Learning licks from someone on an instrument different from yours is a great idea, because is exposes limitations of your instrument, but also exposes patterns on your instrument that can be changed or broken, in a good way. Say, learn Ella Fitzgerald and Billie Holiday melodies on your instrument, or check out these short licks…
No Instrument? No Excuse.
Instruments are expensive, especially the good ones. A bow for an upright bass or a violin can easily be found for $40,000 or more. A freaking bow.
Still, not having an instrument shouldn’t stop you from making music. Check out these guys playing on a broom guitar, and shovel bass.
Evidence of Practice: Kaki King’s Guitar & Light Show
The first time I heard Kaki King about ten years ago, her playing blew me away. This mesermizing TED performance is evidence of lots of practice, and not just the musical kind. Playing around with effects and images is another way to keep practice interesting. Check her out!
Oud Playing To Make Your Jaw Drop (also guitar, bass, req, and drums)
Joseph Tawadros and his oud, 2011
All practice and now play is not a good idea. Now and then I like skip any kind of practice advice and feature great musicians and albums you might not have heard of before. Check out the video below.
SoundSlice: YouTube Learning Goodness
If you’re like me, you get a lot of learning done on YouTube, but isolating a passage and repeating it, let alone notating it in some way, is difficult if not impossible. Not any more! Check out SoundSlice.
SoundSlice is a fantastically useful tool geared towards guitarists, but it’s useful for anybody who learns by watching video. Adrian’s done many cool things as a programmer (check his site), and has an album out of his most popular fingerstyle tunes here, most of which you can also find on SoundSlice, like the Beatles tune, Yesterday. Check out the link to Yesterday for a good example of how the site works.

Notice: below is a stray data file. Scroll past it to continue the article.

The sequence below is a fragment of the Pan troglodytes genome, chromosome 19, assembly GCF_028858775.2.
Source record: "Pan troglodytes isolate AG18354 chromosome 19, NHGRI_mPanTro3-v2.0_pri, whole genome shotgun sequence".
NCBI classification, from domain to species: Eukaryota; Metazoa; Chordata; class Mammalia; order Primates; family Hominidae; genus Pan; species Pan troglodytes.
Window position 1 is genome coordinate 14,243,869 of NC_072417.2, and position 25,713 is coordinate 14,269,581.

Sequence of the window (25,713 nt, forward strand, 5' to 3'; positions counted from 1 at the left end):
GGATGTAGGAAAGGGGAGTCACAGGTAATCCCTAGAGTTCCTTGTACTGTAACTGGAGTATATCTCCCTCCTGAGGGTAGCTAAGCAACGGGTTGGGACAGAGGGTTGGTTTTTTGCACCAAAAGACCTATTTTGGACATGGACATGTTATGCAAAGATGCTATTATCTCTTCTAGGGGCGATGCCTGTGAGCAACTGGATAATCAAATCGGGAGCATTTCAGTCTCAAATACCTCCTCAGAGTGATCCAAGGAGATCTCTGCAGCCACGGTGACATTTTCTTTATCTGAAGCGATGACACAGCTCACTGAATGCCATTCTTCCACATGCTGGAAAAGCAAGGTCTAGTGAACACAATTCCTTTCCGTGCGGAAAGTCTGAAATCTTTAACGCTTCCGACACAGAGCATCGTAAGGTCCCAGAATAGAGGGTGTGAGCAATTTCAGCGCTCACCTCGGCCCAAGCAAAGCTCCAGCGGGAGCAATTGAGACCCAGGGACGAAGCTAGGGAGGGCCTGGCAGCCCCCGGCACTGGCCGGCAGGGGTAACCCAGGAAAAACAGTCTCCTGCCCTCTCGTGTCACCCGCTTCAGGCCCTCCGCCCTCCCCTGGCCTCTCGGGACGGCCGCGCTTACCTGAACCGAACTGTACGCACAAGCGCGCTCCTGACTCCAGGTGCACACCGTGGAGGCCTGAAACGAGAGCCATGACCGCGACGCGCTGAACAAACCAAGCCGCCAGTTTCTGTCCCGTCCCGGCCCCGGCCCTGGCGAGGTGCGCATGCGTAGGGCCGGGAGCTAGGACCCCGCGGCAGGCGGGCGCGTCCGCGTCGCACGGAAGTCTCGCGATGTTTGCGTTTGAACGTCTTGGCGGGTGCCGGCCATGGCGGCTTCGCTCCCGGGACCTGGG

A Killer App for Practice With a Rhythm Section
iRealB is one of the best practice tools I’ve come across in many years. Absolutely brilliant! If you need to practice with a rhythm section in just about any style (jazz, bluegrass, pop, rock, etc.), you’ve got to get this app. It’s available for both iOS, MacOS, and Android devices). Here’s a comprehensive video walkthrough of most of its features:
Resolutions, Goals, and Music Practice
In astronomy, we’re searching for other planets that might be earth-like in what’s known as the Goldilocks Zone: not too hot, not too cold, but just right. There may even be a galactic Goldilocks zone. As far as short-term, immediate goals go, the Goldilocks Zone is a goal that will make you work, make you think, make you strive a bit beyond your current abilities, but which you can achieve in the time you’ve got. If you’ve got 15 minutes, pick one easily-achieved short-term goal and pursue it. All this abstraction isn’t all that helpful, so let me give you a real-world example.
Most people would succeed in small things if they were not troubled with great ambitions. ~Henry Wadsworth Longfellow A journey of one thousand miles begins with a single footstep. ~Confucius _________________ A few days ago I realized that posts for the last few months have been interviews, with little writing, and I miss writing, because…